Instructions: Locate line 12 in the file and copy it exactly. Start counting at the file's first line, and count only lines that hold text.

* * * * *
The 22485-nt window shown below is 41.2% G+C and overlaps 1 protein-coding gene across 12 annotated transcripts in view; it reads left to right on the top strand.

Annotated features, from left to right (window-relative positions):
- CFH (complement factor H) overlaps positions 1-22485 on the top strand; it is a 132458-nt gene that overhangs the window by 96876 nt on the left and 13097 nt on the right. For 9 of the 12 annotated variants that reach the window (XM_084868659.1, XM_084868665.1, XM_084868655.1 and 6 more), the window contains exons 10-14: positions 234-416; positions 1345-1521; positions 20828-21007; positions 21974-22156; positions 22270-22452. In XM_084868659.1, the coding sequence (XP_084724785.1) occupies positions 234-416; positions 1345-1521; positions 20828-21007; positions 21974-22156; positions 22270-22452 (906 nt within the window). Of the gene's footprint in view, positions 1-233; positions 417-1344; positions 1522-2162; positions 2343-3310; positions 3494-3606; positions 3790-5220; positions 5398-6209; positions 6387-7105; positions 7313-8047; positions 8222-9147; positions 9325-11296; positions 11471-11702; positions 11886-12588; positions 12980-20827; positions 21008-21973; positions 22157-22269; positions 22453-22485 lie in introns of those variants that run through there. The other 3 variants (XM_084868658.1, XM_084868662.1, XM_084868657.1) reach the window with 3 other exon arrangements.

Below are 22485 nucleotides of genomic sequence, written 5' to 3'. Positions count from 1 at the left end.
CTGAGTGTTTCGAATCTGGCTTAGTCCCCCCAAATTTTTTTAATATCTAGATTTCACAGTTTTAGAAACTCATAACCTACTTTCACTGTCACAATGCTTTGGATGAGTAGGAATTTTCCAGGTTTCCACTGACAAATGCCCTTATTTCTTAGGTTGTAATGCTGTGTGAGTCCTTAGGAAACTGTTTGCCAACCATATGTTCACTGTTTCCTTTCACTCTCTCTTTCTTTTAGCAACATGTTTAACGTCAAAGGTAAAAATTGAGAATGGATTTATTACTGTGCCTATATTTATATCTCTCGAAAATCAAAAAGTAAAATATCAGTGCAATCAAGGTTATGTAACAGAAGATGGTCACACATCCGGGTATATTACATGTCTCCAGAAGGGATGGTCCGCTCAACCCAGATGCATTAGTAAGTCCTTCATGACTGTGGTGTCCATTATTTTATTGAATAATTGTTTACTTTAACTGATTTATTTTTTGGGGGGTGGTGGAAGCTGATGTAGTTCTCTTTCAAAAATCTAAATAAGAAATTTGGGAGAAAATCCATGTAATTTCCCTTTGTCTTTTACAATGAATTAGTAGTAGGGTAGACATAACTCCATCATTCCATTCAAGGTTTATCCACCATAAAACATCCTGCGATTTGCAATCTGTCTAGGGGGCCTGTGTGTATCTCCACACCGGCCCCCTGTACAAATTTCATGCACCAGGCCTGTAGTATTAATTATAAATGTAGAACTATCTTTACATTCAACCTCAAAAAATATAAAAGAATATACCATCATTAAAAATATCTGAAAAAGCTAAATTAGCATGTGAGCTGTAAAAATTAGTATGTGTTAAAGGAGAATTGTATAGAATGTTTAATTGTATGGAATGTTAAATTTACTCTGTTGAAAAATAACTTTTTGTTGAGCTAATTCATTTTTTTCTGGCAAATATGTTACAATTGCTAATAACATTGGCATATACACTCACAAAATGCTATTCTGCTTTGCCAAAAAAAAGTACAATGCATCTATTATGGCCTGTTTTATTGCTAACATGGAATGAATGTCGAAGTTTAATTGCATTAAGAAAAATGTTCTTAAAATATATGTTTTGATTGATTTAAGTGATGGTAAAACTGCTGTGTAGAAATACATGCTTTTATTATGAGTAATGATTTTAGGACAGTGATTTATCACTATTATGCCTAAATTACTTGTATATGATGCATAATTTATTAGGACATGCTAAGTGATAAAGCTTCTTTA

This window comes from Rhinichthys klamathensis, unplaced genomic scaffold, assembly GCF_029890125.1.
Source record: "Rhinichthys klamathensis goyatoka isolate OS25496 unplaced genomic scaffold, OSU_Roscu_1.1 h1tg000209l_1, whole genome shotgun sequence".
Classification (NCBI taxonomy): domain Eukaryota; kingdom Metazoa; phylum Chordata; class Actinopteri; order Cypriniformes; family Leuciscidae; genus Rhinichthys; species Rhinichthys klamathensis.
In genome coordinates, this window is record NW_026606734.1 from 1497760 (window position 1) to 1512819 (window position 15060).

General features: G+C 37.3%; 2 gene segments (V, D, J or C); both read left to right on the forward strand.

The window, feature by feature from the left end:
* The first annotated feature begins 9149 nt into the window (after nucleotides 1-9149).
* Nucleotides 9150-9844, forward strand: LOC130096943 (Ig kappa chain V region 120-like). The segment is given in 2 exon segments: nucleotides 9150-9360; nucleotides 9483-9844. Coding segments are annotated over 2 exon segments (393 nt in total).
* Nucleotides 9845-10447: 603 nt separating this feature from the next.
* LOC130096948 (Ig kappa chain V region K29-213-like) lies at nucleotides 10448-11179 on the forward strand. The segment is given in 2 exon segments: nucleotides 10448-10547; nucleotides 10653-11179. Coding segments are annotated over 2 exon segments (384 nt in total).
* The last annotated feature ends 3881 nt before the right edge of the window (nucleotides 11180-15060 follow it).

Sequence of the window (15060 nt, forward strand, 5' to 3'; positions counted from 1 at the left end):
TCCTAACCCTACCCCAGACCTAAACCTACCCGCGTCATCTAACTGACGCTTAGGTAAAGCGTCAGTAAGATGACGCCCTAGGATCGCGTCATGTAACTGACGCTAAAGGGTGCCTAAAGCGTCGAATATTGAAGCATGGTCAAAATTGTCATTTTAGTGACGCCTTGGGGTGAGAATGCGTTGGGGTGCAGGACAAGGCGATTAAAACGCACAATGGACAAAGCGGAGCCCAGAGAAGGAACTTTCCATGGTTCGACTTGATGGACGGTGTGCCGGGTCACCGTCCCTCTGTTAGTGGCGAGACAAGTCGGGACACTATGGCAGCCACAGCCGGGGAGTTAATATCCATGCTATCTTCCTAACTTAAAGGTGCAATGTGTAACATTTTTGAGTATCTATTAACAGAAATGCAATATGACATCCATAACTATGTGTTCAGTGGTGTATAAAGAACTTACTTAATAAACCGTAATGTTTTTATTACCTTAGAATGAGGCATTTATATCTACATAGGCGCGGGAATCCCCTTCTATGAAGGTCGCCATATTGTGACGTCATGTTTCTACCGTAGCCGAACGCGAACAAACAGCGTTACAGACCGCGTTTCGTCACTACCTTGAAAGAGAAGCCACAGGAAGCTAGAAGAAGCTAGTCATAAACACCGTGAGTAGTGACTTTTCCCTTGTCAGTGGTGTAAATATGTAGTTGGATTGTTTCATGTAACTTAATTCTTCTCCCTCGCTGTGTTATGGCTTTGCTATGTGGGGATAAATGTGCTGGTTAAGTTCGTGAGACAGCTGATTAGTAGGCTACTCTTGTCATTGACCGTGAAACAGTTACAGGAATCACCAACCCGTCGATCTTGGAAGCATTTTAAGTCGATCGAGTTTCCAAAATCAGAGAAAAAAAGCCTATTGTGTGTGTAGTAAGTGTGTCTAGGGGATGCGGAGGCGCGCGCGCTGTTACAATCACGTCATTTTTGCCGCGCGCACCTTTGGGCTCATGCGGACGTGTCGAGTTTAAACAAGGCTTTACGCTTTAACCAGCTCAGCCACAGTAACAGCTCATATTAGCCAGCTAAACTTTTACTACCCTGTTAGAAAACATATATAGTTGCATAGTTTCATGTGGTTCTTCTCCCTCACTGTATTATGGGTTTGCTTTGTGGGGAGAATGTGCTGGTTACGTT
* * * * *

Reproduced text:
* The first annotated feature begins 9149 nt into the window (after nucleotides 1-9149).